• Project Releases

  • Licensing

    • Compliance Lab in the news

      Joshua Gay and I were recently interviewed for an article by Bruce Byfield, “The FSF Compliance Lab Doubles.” Bruce shares our excitement in super-charging our ability to help the free software community with licensing issues. Byfield discusses how our expanded capacity means that we are better able to make use of the volunteers we have, as well as to recruit new members to our licensing team. If you would like join the licensing team and help answer community questions about free software licensing, please send an email to licensing@fsf.org.

  • Openness/Sharing

    • OSCON 2012: Kaitlin Thaney calls for open science

      At the recent OSCON 2012 convention, Kaitlin Thaney, Manager of External Partnerships at Digital Science, shared in her talk a fresh approach to scientific research. Her views offer a way out of the stagnation of many research fields, where the rewards system (how researchers get evaluated for job positions, raises and promotions) and the economics of funding discourage researchers from openly sharing their data and tools with larger communities and the public.

    • Open Data

      • Unleashing the Potential of Open Data

        It seems a long while ago now, but June was a pretty hectic month in this neck of the woods, since it saw the final push to get ACTA rejected in the European Parliament. But of course, plenty of other things were happening then, and one in particular that I wanted to cover was the release of this UK Open Data White Paper entitled “Unleashing the Potential”.

        It’s a measure of the glimmers of hope that the entire UK open data project emits that the document is available not only as a PDF and in Microsoft Word, but also as an .odt file – kudos to those involved for making this happen.

Leftovers

  • The Internet Archive Starts Seeding Over a Million Torrents

    An anonymous reader writes with news that The Internet Archive has started seeding about 1,400,000 torrents. In addition to over a million books, the Archive is seeding thousands and thousands of films, music tracks, and live concerts.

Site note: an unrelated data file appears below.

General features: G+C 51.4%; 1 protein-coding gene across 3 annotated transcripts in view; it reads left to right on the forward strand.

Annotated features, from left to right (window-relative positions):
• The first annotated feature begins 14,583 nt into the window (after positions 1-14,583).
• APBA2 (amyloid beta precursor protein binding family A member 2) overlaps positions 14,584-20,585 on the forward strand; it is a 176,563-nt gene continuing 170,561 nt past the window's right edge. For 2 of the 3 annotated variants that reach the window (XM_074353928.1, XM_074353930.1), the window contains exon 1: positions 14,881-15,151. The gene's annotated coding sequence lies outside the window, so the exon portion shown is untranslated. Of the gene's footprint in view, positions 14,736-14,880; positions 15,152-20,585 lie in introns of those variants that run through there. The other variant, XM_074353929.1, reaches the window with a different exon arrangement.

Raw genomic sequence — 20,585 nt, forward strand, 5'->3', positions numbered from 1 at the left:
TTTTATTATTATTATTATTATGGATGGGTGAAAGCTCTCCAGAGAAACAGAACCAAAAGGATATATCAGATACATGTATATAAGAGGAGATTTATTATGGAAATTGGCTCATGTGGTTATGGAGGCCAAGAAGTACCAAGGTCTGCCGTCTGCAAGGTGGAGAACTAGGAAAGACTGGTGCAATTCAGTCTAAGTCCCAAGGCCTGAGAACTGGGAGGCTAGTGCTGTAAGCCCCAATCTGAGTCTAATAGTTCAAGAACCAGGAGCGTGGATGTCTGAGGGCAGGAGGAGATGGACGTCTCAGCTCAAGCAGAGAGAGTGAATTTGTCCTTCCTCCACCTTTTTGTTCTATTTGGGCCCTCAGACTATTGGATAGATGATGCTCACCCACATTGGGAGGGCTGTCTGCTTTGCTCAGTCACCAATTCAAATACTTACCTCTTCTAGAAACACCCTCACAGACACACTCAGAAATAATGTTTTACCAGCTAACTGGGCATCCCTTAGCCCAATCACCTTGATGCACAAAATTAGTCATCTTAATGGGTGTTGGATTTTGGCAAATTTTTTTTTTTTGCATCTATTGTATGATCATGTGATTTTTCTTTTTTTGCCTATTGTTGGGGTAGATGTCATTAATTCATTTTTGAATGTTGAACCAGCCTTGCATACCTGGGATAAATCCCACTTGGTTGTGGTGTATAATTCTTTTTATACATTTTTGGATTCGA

• Health/Nutrition

    • Good Week for Chemical Reform

      A bill to improve reporting standards for toxic chemicals has passed out of committee to the U.S. Senate for a vote, and anti-regulatory czar Cass Sunstein has headed back to academia.

      The Safe Chemicals Act (S. 847) would promote the use of safer alternatives to hazardous chemicals and put common sense limits on toxic chemicals. It has been approved by the U.S. Senate Environment and Public Works Committee and passed to the full Senate for a vote.

  • Defence/Police/Aggression

    • Why Is the U.S. Government Funding Islamic Terrorists Who Are Killing Christians?

      Most Americans are Christians.

      But few know that the acts of our American government are leading to the persecution of Christians in numerous countries.

      According to the Vatican’s official news service – Fides – and many other Christian news sources, the Syrian opposition is targeting Christians. Priests and bishops on the ground in Syria confirm these reports.

  • Finance

    • Economics as Sleaze (Blog)

      The Wall Street Journal (WSJ), even as a Murdoch project, ought to know and do better than its lead opinion piece on “Tax Fairness” (July 23, 2012, p. A13). The gross pandering to right-wing self-delusion accomplished there by Ari Fleischer would win any economics student a well-deserved failing grade. The piece purports to interpret a recent Congressional Budget Office (CBO) report, “The Distribution of Household Income and Federal Taxes, 2008 and 2009 “. The quality of the writing in such sentences as “A new Congressional Budget Office Reports (sic) shows (sic)….” reminds us that Fleischer was the press secretary for the similarly English-language-challenged former President Bush. The editing that misses such gross mistakes suggests that the WSJ would get failing grades in English as well as economics.